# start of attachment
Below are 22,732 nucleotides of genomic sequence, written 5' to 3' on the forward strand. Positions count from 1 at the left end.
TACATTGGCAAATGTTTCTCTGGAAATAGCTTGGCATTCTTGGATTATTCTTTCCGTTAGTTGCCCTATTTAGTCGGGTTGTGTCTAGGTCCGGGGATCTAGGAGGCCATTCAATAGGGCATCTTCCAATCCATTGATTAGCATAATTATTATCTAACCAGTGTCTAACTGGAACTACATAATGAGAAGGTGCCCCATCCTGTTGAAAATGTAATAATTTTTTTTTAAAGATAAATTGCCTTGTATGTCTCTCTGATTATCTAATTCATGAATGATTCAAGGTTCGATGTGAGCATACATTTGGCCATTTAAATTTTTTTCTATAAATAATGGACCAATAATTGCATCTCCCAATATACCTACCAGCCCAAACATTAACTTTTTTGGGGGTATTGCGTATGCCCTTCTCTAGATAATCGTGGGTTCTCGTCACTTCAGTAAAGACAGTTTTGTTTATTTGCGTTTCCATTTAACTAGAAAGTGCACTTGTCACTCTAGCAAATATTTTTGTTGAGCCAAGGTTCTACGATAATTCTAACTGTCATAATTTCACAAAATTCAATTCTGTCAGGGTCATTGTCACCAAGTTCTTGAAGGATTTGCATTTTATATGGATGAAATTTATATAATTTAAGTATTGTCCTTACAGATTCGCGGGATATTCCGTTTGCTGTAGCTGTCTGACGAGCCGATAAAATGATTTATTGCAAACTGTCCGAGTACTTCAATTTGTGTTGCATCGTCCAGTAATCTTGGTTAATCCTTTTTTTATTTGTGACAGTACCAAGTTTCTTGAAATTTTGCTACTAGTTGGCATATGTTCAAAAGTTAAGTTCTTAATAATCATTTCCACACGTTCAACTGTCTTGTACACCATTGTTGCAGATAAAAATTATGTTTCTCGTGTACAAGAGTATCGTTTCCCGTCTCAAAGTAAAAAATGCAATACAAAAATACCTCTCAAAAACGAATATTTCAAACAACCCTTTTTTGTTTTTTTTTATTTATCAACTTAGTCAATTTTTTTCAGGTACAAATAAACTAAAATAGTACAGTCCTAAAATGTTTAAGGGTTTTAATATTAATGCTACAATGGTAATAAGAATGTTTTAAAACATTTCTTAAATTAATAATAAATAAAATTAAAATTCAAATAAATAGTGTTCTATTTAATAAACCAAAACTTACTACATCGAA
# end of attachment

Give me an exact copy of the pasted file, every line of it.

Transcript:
Below are 22,732 nucleotides of genomic sequence, written 5' to 3' on the forward strand. Positions count from 1 at the left end.
TACATTGGCAAATGTTTCTCTGGAAATAGCTTGGCATTCTTGGATTATTCTTTCCGTTAGTTGCCCTATTTAGTCGGGTTGTGTCTAGGTCCGGGGATCTAGGAGGCCATTCAATAGGGCATCTTCCAATCCATTGATTAGCATAATTATTATCTAACCAGTGTCTAACTGGAACTACATAATGAGAAGGTGCCCCATCCTGTTGAAAATGTAATAATTTTTTTTTAAAGATAAATTGCCTTGTATGTCTCTCTGATTATCTAATTCATGAATGATTCAAGGTTCGATGTGAGCATACATTTGGCCATTTAAATTTTTTTCTATAAATAATGGACCAATAATTGCATCTCCCAATATACCTACCAGCCCAAACATTAACTTTTTTGGGGGTATTGCGTATGCCCTTCTCTAGATAATCGTGGGTTCTCGTCACTTCAGTAAAGACAGTTTTGTTTATTTGCGTTTCCATTTAACTAGAAAGTGCACTTGTCACTCTAGCAAATATTTTTGTTGAGCCAAGGTTCTACGATAATTCTAACTGTCATAATTTCACAAAATTCAATTCTGTCAGGGTCATTGTCACCAAGTTCTTGAAGGATTTGCATTTTATATGGATGAAATTTATATAATTTAAGTATTGTCCTTACAGATTCGCGGGATATTCCGTTTGCTGTAGCTGTCTGACGAGCCGATAAAATGATTTATTGCAAACTGTCCGAGTACTTCAATTTGTGTTGCATCGTCCAGTAATCTTGGTTAATCCTTTTTTTATTTGTGACAGTACCAAGTTTCTTGAAATTTTGCTACTAGTTGGCATATGTTCAAAAGTTAAGTTCTTAATAATCATTTCCACACGTTCAACTGTCTTGTACACCATTGTTGCAGATAAAAATTATGTTTCTCGTGTACAAGAGTATCGTTTCCCGTCTCAAAGTAAAAAATGCAATACAAAAATACCTCTCAAAAACGAATATTTCAAACAACCCTTTTTTGTTTTTTTTTATTTATCAACTTAGTCAATTTTTTTCAGGTACAAATAAACTAAAATAGTACAGTCCTAAAATGTTTAAGGGTTTTAATATTAATGCTACAATGGTAATAAGAATGTTTTAAAACATTTCTTAAATTAATAATAAATAAAATTAAAATTCAAATAAATAGTGTTCTATTTAATAAACCAAAACTTACTACATCGAA